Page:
‘Trail Magic’: The Appalachian Trail in Gilmer County

By KEVIN HENSLEY

ELLIJAY, Ga. — Outsiders and natives alike often think of two key elements when analyzing what brings visitors to Gilmer County: the Apple Festival and the downtown shopping area.

However, nestled in the northeastern tip of the county is the southern terminus of the Appalachian Trail, which stretches from Georgia to Maine.

appalchian

The view from the summit of Springer Mountain in Gilmer County. At 3,782 feet, it is here that the southern terminus of the Appalachian Trail begins. (Photo by Kevin Hensley)

As Joe Sewell, information specialist for the Gilmer County Chamber of Commerce, aptly puts it, “We are a designated Appalachian Trail community. That means tourism, in more ways than one.”

The popularity of the trail brings aficionados from all points of the world to Gilmer County, in hopes of conquering the 2,160-mile journey.

What is the Appalachian Trail?

New England resident Benton MacKaye conceived the idea of the trail in 1921. After the initial portion of the trail opened in New York in 1923, the crafting of the path was completed in 1937. It was deemed a National Scenic Trail in 1968 and is maintained by the National Park Service and volunteer coalitions in the states it covers.

Earl Shaffer was the first hiker to complete the trail during one season, finishing the journey in 1948. He then repeated the feat in 1998, at the age of 79. New Hampshire resident Andrew Thompson hiked at a pace of 45 miles a day to finish the trail in 47 days, 13 hours and 31 minutes, the quickest in the history of the trail.

The 14-state journey originally started at Mount Oglethorpe in Pickens County, before being moved to Springer Mountain (also home to the head of the Benton MacKaye Trail) in Gilmer County in 1958. The trail concludes at Mount Katahdin in Maine, The path providing some unusual elevations; its native state of New York reaches a low point of 124 feet, while its highest peak is at Clingman’s Dome (elevation: 6,643 feet) in the Great Smoky Mountains of Tennessee.

The trip can take anywhere from five to seven months to complete, with around 80 percent of hikers quitting before completing the trail.

Prepping for the Trip

Ellijay resident Travis Crouch just completed a thru-hike in August 2015. He chose to break up the trip into 12 sections, which led to the trek lasting six years. The 58-year-old Crouch offered some sound advice for aspiring hikers.

“It’s a mental game to keep going,” Crouch said. “If you talk to long distance hikers, they’ll affirm it. A lot of people will quit, not because they’re hurt or injured; they just give up. I would encourage anyone from any station in life to do it. Pack as light as you can (laughs). The key is to stay active and stay in shape, but the trail actually whips you into shape very quickly.”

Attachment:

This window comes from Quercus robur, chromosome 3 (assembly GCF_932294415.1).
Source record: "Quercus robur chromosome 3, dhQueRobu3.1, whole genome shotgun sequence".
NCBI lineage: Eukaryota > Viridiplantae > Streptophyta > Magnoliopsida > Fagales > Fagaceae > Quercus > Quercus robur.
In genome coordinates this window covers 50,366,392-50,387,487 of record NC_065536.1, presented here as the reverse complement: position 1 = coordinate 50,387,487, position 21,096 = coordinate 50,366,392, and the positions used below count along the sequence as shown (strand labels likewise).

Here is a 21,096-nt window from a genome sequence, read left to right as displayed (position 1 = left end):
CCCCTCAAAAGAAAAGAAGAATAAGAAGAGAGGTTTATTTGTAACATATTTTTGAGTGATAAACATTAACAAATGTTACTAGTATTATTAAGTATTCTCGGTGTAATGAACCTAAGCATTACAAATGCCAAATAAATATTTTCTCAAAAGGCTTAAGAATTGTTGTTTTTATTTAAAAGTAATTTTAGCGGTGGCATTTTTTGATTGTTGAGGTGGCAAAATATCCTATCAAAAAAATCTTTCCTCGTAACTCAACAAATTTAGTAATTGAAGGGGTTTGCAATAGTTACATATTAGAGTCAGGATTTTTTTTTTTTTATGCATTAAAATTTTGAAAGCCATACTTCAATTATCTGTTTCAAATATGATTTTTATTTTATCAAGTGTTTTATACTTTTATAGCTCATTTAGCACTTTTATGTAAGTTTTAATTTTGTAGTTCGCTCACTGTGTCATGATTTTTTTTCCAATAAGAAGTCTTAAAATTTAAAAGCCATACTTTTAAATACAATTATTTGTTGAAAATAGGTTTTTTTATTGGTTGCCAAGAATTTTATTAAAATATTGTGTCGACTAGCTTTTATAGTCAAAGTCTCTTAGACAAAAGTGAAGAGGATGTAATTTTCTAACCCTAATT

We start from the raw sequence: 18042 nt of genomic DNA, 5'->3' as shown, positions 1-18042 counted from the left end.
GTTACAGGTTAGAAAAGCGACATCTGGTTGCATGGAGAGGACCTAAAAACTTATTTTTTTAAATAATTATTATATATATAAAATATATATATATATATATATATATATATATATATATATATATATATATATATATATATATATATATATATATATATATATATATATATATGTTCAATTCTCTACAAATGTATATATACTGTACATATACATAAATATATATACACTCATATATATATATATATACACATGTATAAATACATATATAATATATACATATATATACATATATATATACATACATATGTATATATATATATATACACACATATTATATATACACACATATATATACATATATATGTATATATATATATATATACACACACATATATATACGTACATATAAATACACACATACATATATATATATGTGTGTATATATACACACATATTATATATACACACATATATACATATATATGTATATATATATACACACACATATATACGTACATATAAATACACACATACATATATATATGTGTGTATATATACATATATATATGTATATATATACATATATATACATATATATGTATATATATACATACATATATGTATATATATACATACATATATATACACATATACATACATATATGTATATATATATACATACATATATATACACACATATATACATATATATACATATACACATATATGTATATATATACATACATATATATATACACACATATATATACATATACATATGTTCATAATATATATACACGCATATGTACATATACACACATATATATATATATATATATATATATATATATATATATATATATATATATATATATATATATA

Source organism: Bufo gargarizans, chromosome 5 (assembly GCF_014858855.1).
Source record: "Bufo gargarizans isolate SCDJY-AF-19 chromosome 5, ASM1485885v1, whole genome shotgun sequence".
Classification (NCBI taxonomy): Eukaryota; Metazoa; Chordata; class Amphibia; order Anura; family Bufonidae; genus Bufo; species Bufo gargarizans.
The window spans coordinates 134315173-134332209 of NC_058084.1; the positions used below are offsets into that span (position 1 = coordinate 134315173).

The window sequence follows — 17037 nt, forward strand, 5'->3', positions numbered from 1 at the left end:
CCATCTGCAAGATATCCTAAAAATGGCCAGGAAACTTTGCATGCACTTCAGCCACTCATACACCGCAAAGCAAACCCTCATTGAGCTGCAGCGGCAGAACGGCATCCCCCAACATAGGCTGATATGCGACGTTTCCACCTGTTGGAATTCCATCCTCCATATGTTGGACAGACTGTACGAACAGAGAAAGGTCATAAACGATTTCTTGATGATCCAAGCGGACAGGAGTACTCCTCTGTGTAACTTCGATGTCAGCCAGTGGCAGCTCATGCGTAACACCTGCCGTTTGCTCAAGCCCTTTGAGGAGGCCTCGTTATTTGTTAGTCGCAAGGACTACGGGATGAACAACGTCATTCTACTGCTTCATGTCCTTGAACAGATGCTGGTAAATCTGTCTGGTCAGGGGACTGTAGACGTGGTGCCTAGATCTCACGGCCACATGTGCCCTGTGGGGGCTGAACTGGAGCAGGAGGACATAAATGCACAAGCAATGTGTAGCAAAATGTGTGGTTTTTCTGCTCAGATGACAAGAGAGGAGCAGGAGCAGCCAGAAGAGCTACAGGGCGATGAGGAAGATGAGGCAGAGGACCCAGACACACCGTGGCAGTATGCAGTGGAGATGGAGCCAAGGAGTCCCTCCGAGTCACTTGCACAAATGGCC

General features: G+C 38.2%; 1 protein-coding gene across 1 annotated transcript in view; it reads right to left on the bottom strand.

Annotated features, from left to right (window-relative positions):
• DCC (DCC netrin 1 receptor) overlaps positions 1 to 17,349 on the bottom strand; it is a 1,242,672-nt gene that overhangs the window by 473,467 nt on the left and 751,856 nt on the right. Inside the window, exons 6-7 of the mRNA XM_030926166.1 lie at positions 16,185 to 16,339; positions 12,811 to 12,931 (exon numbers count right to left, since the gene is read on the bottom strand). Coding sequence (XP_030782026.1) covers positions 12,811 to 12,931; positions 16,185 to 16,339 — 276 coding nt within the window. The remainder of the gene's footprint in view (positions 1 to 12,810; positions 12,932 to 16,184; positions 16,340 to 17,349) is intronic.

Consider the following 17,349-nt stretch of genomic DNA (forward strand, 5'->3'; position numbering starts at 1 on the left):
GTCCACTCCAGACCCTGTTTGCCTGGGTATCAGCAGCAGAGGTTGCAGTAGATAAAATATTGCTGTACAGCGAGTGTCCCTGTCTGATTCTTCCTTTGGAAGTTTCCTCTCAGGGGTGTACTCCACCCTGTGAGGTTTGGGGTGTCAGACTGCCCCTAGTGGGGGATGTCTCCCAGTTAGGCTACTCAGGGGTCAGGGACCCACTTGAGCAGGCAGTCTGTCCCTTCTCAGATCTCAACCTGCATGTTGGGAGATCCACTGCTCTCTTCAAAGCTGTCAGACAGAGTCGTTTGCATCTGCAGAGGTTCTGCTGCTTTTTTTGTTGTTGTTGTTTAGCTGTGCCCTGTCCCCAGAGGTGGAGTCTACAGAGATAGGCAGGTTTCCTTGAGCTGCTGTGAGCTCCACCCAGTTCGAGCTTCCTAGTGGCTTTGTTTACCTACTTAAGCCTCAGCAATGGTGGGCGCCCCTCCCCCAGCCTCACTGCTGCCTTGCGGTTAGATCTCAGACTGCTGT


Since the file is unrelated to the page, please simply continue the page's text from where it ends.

Completing the Journey

After investing the time and effort into completing the hike, there are many that do it more than once.

Doug Kimmel just concluded his third thru-hike. Unlike Crouch (a UGA graduate), Kimmel dropped out of college to pursue his passion. He says he is very content with his decision.

“It’s an addiction,” Kimmel said. “I got that bug and I can’t stop coming back out. I was a freshman in college and I didn’t really know what I wanted to study. I basically said, ‘what are you doing sitting in this class?’ Nobody’s going to support a teenager that’s dropped out of school. So, I had to work hard. I realized what I didn’t want to do with my life. I needed something. I’d heard about this trail that went from Georgia to Maine. I didn’t do much research, but I got a bus ticket out of Gainesville, Georgia, and it started. It was pretty magical for me.”

“Trail Magic”

A hiker navigating the trail frequently finds that they are not alone. Although there are many that are unable to dedicate the time to hike the trail, people are eager to help those that do. Hikers deem the good deeds these people perform “Trail Magic.”

Kimmel finds solace in the experiences he has with the Trail Mahic.

“It restores my faith in humanity every time,” Kimmel said. “I’m watching political slander start a year before the election; it’s just chaotic. We’re obsessed with technology. You see people at dinner and they’re on their iPhones and they’re not even having conversations. That doesn’t always sit well with me. So I come out to the trail and realize, ‘Holy cow, there’s a lot of people that think like me, feel like me, believe many of the things I believe in.’ It grounds me. There will be people at the trailheads with coolers of sandwiches, hot dogs, beers, soda, you name it. That kind of stuff happens so much, you can’t make it up.”

Crouch echoed the same sentiment Kimmel expressed about humanity, adding, “It’s been a fantastic experience. Words can’t describe it. I experienced a lot of human kindness along the way. A lot of people are eager to help, either by giving you a ride to town, or sharing what they have with you. You’ll reach a point where the trail crosses the road and there’ll be a cooler full of cookies or hot coffee. There will be someone cooking hamburgers for hikers. There’s a lot of neat encounters.”

Access to the Southern Terminus

In Gilmer County, Doublehead Gap Road will take hikers to Georgia Forestry Service Road 42. After a 6.5 mile journey, a parking lot will allow the closest access to an approach trail of the terminus. Hikers then take a 0.9-mile trip to the peak of Springer Mountain (elevation: 3,782 feet), where the terminus is marked.

plaque

A plaque marks the southern terminus of the Appalachian Trail. (Photo by Kevin Hensley).

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